Correspondence to: Douglas C. Johnson, MD, Spaulding Rehabilitation Hospital, 125 Nashua St, Boston, MA 02114; e-mail: email@example.com
The study by Fu et al (November 2004)1documents well that supplemental oxygen impairs the detection of hypoventilation by pulse oximetry, as discussed in the accompanying editorial by Demers.2 We regularly perform overnight oximetry on inpatients to screen for sleep apnea/hypopnea and find that the results are very insensitive if performed using supplemental oxygen. Therefore, we perform overnight oximetry either using room air or, if the baseline awake oxygen saturation level is < 90%, using only enough oxygen to bring the awake saturation to approximately 90%.
Fortunately, it is now possible to directly assess hypoventilation using continuous transcutaneous carbon dioxide tension monitoring.3 We now routinely monitor transcutaneous carbon dioxide pressure in patients who are at high risk for hypoventilation in our ventilator weaning program. We find monitoring to be very helpful during the initial tracheostomy using a mask or during overnight periods when the patient is not receiving ventilation, as well as during bronchoscopies. The advantages of monitoring cutaneous carbon dioxide tension over monitoring with end-tidal carbon dioxide tension, which we also use, include allowing continuous measurement, not requiring deep exhalation, and making accurate measurements in patients with high dead space ventilation.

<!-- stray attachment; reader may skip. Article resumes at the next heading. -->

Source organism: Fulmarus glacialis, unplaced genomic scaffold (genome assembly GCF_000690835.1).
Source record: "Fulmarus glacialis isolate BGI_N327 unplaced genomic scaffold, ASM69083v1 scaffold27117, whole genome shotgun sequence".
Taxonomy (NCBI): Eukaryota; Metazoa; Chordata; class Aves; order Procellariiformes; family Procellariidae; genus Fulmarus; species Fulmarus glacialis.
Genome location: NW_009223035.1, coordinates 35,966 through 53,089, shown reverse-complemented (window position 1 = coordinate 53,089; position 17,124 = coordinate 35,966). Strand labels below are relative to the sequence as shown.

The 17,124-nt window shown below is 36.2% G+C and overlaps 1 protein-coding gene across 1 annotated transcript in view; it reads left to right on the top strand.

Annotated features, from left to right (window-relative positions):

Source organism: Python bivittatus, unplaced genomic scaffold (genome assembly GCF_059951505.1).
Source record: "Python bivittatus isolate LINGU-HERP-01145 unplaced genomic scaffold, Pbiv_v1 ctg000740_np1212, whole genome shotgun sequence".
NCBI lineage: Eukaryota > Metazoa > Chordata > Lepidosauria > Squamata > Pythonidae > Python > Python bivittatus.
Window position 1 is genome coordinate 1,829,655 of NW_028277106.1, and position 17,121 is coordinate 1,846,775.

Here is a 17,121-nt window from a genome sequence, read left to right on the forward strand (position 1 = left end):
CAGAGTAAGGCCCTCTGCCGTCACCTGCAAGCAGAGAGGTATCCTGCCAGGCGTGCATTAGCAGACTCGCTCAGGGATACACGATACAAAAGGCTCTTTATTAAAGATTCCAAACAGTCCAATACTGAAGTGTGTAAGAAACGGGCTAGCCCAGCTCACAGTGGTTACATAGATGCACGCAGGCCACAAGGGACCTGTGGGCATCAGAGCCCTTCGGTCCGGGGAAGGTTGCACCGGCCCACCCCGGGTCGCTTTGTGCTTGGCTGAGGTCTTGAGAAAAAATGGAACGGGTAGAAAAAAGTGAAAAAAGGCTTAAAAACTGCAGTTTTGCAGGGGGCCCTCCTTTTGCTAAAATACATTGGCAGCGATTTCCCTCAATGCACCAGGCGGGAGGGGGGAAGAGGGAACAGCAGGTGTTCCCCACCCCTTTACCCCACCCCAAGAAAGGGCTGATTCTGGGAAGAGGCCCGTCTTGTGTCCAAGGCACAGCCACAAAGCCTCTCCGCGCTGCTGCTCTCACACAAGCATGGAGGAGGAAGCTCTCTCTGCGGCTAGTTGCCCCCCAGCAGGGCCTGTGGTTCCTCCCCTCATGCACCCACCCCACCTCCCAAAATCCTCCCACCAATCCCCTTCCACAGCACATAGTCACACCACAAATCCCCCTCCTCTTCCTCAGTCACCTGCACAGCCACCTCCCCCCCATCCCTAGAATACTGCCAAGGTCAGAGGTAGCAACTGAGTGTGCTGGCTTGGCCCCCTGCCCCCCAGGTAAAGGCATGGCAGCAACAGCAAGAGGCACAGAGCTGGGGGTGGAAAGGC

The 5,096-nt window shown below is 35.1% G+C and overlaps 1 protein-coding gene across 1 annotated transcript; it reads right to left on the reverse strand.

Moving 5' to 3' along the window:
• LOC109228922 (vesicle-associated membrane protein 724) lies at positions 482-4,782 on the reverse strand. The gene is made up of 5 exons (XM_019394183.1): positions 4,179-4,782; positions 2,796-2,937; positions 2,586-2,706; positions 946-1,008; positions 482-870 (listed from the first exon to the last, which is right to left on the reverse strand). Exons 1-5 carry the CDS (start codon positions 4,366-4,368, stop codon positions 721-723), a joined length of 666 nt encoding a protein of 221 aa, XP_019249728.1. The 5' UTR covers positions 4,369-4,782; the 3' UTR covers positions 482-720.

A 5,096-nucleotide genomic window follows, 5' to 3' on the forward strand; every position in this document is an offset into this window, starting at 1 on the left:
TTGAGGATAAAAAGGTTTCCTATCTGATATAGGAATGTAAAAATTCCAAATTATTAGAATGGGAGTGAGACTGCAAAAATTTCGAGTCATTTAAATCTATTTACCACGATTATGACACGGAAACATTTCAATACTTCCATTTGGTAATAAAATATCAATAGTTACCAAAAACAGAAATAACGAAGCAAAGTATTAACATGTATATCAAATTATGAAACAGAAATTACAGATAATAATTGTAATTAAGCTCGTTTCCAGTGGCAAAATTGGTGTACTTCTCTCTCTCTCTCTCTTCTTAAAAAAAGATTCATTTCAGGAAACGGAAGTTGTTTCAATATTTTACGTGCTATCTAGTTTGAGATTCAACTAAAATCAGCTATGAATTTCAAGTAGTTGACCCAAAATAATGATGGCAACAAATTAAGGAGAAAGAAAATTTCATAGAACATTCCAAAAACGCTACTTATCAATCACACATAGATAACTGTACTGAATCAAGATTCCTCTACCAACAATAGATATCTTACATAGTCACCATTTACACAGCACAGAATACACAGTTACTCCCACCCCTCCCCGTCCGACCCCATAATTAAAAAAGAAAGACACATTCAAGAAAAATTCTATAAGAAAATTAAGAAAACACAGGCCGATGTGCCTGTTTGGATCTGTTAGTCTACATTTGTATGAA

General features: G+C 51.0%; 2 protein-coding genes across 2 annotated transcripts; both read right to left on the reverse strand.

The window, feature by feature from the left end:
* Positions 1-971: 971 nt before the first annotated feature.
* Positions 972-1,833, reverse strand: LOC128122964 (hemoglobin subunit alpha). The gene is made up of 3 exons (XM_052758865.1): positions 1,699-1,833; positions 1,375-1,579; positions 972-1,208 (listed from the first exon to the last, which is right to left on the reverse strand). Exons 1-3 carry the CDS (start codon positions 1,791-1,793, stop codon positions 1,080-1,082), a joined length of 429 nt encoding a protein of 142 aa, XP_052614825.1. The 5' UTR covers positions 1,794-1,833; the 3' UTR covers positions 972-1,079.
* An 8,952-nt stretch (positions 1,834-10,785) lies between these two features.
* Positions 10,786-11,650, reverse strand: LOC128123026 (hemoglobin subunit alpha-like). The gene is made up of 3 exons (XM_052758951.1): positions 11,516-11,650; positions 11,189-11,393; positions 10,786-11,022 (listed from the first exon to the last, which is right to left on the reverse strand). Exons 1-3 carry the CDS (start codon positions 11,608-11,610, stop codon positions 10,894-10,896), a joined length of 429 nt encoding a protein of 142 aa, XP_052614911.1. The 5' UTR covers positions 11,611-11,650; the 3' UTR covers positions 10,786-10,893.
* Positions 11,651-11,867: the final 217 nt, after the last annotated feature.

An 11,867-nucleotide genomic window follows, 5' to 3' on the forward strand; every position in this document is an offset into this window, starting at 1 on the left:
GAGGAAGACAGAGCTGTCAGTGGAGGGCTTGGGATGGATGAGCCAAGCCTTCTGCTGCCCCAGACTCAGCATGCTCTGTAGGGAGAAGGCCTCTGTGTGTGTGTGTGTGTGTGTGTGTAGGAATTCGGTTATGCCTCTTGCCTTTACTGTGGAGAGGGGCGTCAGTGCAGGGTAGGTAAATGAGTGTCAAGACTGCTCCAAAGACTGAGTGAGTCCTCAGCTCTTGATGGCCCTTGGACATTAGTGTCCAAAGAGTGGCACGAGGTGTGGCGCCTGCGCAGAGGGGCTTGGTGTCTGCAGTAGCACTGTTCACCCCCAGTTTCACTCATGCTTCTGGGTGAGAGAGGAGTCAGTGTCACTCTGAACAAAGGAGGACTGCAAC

The device (CO-OXSYS Monitor, SenTec AG; Therwil, Switzerland) has been used in Europe4–5 and is now available in the United States (Aspen Medical Products Inc; Irvine, CA). The monitor allows us to closely follow transcutaneous carbon dioxide pressure using a small probe that clips on the ear lobe. It usually takes about 5 min to equilibrate and then tracks carbon dioxide pressure closely, along with oxygen saturation.
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